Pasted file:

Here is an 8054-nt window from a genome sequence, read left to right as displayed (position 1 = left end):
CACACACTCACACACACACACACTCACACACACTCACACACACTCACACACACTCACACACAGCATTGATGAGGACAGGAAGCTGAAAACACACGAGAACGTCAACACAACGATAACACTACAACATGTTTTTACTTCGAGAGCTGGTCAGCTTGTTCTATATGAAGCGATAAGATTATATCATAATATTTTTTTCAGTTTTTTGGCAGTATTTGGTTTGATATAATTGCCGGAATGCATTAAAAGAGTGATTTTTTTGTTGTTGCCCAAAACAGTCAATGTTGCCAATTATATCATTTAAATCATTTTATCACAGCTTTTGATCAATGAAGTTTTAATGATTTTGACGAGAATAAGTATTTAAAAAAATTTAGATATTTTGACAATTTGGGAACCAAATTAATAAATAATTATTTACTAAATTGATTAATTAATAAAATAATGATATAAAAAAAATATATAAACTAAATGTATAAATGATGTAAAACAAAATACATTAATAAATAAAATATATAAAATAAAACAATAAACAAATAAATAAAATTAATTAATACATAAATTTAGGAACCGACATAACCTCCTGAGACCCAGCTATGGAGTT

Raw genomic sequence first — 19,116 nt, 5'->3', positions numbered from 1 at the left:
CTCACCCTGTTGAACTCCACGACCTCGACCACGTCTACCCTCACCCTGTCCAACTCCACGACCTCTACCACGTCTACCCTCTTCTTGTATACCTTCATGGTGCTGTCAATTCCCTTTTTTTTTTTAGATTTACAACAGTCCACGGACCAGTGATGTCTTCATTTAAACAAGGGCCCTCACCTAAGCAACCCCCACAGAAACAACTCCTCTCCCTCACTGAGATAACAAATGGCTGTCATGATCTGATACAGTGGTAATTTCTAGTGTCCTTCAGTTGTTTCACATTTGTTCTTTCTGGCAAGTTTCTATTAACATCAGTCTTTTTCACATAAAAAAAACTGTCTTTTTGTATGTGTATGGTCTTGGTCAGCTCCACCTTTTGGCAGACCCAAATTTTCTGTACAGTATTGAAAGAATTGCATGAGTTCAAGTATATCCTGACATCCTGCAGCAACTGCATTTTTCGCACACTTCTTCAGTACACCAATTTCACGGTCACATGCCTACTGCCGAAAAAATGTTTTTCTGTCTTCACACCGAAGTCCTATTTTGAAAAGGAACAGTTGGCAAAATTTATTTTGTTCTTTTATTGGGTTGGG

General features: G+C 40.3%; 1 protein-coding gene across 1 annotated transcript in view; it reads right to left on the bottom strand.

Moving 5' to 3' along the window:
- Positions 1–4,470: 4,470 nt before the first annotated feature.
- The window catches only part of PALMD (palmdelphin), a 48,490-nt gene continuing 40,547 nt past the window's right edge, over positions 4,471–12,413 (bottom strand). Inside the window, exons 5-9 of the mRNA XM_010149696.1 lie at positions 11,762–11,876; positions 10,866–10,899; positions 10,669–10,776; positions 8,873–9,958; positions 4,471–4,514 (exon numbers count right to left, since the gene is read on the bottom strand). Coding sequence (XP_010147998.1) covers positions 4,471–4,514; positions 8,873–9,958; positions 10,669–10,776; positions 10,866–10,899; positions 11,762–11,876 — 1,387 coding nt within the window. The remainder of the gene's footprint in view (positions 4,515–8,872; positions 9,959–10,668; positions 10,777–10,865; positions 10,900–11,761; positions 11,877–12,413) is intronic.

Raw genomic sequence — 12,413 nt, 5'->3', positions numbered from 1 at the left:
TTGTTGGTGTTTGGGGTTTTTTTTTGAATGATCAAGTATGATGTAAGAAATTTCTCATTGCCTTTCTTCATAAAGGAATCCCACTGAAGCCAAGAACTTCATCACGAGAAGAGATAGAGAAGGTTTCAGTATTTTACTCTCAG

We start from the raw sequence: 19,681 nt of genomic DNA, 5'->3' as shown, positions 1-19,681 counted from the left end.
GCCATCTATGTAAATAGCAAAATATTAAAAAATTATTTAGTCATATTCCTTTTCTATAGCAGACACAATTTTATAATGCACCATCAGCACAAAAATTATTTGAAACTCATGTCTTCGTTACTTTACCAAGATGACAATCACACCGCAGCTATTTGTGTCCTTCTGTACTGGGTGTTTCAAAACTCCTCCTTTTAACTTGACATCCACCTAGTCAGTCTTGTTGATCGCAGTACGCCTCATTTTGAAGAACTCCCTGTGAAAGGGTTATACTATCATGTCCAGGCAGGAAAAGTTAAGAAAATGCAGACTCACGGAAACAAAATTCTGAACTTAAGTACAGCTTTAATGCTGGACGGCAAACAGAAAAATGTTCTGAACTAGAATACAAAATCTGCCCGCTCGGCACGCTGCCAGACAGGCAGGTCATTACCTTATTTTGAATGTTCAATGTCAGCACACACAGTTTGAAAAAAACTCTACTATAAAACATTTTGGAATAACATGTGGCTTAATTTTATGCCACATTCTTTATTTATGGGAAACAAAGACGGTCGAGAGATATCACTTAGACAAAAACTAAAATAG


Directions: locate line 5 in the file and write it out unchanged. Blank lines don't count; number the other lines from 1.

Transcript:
General features: G+C 40.3%; 1 protein-coding gene across 1 annotated transcript in view; it reads right to left on the bottom strand.